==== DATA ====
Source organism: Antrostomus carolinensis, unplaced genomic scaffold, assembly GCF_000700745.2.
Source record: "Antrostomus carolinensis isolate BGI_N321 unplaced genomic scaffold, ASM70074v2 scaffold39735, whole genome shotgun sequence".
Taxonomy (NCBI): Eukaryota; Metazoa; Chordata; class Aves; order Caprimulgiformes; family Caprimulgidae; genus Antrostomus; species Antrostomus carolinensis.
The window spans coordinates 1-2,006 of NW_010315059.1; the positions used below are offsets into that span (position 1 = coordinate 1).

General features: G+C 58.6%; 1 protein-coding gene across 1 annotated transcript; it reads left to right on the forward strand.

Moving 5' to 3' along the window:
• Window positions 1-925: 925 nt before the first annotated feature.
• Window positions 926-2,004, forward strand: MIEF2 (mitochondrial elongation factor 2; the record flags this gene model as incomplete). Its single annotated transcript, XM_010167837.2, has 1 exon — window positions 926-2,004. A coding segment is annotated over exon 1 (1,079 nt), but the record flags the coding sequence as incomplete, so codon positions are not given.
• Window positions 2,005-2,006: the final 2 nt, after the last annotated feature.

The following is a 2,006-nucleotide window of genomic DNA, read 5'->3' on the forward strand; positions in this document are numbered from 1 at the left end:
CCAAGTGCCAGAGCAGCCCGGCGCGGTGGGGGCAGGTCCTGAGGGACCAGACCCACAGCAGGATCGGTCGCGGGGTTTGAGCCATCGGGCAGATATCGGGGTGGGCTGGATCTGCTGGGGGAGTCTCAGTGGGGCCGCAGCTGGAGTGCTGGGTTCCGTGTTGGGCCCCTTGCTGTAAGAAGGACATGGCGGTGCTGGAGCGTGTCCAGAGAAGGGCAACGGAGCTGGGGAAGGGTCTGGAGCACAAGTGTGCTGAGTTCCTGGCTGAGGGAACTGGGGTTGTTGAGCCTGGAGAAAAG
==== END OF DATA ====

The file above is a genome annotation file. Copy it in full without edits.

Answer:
Source organism: Antrostomus carolinensis, unplaced genomic scaffold, assembly GCF_000700745.2.
Source record: "Antrostomus carolinensis isolate BGI_N321 unplaced genomic scaffold, ASM70074v2 scaffold39735, whole genome shotgun sequence".
Taxonomy (NCBI): Eukaryota; Metazoa; Chordata; class Aves; order Caprimulgiformes; family Caprimulgidae; genus Antrostomus; species Antrostomus carolinensis.
The window spans coordinates 1-2,006 of NW_010315059.1; the positions used below are offsets into that span (position 1 = coordinate 1).

General features: G+C 58.6%; 1 protein-coding gene across 1 annotated transcript; it reads left to right on the forward strand.

Moving 5' to 3' along the window:
• Window positions 1-925: 925 nt before the first annotated feature.
• Window positions 926-2,004, forward strand: MIEF2 (mitochondrial elongation factor 2; the record flags this gene model as incomplete). Its single annotated transcript, XM_010167837.2, has 1 exon — window positions 926-2,004. A coding segment is annotated over exon 1 (1,079 nt), but the record flags the coding sequence as incomplete, so codon positions are not given.
• Window positions 2,005-2,006: the final 2 nt, after the last annotated feature.

The following is a 2,006-nucleotide window of genomic DNA, read 5'->3' on the forward strand; positions in this document are numbered from 1 at the left end:
CCAAGTGCCAGAGCAGCCCGGCGCGGTGGGGGCAGGTCCTGAGGGACCAGACCCACAGCAGGATCGGTCGCGGGGTTTGAGCCATCGGGCAGATATCGGGGTGGGCTGGATCTGCTGGGGGAGTCTCAGTGGGGCCGCAGCTGGAGTGCTGGGTTCCGTGTTGGGCCCCTTGCTGTAAGAAGGACATGGCGGTGCTGGAGCGTGTCCAGAGAAGGGCAACGGAGCTGGGGAAGGGTCTGGAGCACAAGTGTGCTGAGTTCCTGGCTGAGGGAACTGGGGTTGTTGAGCCTGGAGAAAAG